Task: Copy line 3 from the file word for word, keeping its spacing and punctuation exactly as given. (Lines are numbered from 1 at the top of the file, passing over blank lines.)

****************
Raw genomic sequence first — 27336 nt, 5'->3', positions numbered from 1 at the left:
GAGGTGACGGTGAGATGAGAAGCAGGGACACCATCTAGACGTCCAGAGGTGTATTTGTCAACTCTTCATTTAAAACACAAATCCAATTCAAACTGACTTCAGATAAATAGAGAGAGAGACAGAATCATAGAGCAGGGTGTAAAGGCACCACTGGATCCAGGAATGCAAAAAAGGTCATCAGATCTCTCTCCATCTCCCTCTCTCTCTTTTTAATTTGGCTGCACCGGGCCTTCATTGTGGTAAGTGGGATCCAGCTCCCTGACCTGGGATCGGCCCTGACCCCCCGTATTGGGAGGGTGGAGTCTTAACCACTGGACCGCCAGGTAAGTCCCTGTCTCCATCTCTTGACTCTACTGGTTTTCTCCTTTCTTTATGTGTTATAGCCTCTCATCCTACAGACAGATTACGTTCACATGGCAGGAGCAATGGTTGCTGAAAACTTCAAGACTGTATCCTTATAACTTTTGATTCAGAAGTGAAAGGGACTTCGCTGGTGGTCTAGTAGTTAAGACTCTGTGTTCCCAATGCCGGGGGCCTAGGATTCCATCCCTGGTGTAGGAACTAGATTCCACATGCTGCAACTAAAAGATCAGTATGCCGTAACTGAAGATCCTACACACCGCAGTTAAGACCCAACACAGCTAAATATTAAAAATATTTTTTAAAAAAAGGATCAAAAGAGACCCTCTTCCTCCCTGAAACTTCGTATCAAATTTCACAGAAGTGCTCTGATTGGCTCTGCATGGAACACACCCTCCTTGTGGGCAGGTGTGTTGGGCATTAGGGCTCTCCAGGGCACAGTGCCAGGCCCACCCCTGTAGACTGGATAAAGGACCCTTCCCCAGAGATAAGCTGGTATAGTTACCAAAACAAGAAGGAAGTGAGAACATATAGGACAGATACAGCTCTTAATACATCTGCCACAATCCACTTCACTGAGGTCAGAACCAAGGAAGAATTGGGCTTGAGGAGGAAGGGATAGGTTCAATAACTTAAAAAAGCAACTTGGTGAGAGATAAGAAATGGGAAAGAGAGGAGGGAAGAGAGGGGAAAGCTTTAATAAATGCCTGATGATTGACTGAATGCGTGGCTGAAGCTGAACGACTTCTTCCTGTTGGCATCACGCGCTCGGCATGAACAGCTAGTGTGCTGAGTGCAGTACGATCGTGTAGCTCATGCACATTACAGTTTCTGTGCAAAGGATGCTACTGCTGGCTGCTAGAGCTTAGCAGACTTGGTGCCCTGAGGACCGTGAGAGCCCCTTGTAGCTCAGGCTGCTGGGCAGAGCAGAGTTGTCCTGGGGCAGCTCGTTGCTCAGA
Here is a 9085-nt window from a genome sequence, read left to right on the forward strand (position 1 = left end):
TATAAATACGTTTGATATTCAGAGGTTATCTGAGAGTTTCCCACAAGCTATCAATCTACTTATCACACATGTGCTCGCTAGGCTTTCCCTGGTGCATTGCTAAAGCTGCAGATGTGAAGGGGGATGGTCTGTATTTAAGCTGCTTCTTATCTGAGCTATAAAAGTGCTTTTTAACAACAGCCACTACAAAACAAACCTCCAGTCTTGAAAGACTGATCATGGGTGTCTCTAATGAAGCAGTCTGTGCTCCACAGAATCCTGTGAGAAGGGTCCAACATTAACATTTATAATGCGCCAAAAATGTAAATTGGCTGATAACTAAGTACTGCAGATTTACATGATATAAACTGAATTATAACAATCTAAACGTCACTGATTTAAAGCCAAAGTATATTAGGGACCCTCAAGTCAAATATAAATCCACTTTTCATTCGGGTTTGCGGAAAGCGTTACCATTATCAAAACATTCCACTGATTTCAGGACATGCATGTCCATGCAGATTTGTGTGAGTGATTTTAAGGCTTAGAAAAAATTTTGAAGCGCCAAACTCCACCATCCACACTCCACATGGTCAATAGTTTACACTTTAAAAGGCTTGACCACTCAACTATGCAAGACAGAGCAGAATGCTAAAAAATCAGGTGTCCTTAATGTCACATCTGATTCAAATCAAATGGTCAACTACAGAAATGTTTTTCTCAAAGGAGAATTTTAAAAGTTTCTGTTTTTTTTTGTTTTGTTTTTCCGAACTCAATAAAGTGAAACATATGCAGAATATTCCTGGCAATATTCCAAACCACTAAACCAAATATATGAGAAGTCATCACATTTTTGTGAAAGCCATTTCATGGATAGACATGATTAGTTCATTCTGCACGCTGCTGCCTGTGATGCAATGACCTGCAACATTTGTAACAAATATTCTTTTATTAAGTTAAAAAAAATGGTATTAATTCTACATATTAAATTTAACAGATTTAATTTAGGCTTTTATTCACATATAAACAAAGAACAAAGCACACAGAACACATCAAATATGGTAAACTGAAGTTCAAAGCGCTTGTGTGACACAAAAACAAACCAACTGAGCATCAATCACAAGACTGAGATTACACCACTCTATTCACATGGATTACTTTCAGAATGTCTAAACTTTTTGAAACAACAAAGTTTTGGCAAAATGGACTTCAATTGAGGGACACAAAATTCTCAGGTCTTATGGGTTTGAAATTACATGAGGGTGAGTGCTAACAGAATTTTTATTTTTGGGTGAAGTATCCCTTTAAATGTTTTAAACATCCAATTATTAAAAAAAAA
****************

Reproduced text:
Here is a 9085-nt window from a genome sequence, read left to right on the forward strand (position 1 = left end):